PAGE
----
The Financial Services Authority has scrapped its supervision and risk business units as part of the transition to the new ‘twin peaks’ regulatory restructure.
As of 4th April 2011, the FSA has scrapped its supervision and risk business units as part of the transition to the new ‘twin peaks’ regulatory restructure. These will be replaced by the Prudential Business Unit and the Consumer and Markets Business Unit.
The PBU will be headed up by Hector Sants, FSA chief executive, with Bank of England executive director of banking Andrew Bailey as deputy. Bailey joined the regulator as a Bank secondee yesterday.
FSA enforcement director Margaret Cole will act as interim head of the CBU until Martin Wheatley takes up the role on September 1.
Sants has updated firms on the progress towards the new regulatory structure in the following letter to CEOs:
When I wrote to you in February I said I would update you again this month on our progress towards the new regulatory structure the government intends to introduce.
You will recall the government plans to transfer prudential supervision of banking and insurance to a subsidiary of the Bank of England, the Prudential Regulation Authority, and rename the Financial Services Authority the Financial Conduct Authority, which will focus on consumer protection and market regulation.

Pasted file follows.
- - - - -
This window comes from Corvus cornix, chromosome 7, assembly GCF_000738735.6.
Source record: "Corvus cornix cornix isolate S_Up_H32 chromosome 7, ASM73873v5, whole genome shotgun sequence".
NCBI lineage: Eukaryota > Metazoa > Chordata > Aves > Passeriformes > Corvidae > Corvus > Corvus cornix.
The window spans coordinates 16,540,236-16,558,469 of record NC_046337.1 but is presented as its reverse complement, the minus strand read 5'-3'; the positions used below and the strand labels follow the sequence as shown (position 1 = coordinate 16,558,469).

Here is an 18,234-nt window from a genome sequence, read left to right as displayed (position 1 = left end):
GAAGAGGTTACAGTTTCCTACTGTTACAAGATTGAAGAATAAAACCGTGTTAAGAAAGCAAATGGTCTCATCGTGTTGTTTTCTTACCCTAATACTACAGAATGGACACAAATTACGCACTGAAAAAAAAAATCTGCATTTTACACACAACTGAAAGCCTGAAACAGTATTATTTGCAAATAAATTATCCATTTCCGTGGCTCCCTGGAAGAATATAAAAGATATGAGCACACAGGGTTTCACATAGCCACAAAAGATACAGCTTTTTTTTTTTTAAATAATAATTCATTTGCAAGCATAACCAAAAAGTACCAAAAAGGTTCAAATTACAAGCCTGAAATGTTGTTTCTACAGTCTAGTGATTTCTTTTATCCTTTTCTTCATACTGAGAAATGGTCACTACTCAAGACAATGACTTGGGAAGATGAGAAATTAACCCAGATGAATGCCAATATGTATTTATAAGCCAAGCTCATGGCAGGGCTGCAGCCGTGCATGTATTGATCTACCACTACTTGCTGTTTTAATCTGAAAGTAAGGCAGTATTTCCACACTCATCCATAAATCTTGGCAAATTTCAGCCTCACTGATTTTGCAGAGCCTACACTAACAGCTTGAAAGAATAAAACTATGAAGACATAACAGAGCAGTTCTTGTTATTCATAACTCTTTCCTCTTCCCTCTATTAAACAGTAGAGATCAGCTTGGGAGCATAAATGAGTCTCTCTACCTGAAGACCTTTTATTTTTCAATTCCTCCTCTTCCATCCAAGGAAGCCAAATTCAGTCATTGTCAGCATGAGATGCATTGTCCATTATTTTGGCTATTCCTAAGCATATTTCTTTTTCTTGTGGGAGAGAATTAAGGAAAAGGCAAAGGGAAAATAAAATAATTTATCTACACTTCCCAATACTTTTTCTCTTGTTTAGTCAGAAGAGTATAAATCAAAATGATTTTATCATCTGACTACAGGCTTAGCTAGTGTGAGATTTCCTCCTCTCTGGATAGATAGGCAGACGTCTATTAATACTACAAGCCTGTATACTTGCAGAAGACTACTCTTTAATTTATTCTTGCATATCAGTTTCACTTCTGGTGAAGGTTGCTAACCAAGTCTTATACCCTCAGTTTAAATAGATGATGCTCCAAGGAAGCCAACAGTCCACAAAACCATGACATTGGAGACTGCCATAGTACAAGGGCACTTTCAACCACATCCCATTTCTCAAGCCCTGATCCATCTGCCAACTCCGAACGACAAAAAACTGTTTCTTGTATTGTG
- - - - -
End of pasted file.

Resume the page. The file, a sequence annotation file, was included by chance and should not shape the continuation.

We have today reached our first milestone on the way to this, with an internal reorganisation to help us evolve into the proposed new structure.
This sees us replace our Supervision and Risk business units with a Prudential Business Unit (PBU) and a Conduct Business Unit (CBU). I have attached an organisation plan to show you how this looks. As you will see, I will head the PBU and be supported by Andrew Bailey, who joins us today as a Bank of England secondee. Margaret Cole will be interim head of the CBU until Martin Wheatley takes up
this role on 1 September 2011.
This restructure begins a gradual process to ensure we are ready to transfer to the new structure. Part of this evolution will see us design and pilot new processes and train staff, and until this is done we will continue with integrated supervision of your firm and existing ways
of working, such as our ARROW operating framework.
As part of the preparation we will be looking at what the changes will mean in practice, such as what supervision will look like in the two successor bodies, how they will interact, and how processes like authorisation will work across two separate organisations.
We know this period will bring challenges, but we have a clear plan of what we need to do to make sure we are ready, and we are firmly on track to deliver by the intended timescales. We are focused on making sure our work creates minimal disruption for your firm, and so we will not be introducing any new discretionary initiatives during the transition period.
You are probably aware that the government has to introduce legislation to allow for the formal transfer of power from the FSA to the successor regulators. This legislation must go through debate, scrutiny and amendment in the House of Commons and then the House of Lords. The legislation will then receive Royal Assent, when the Bill becomes law, which we expect to happen during 2012.
We will give your firm more information on the high-level philosophies of the new bodies later this year. If you have any questions before then, please get in touch with your FSA contact. Your FSA supervisor will let your firm know, if they have not done so already, whether your FSA contact will change as a result of our restructure today.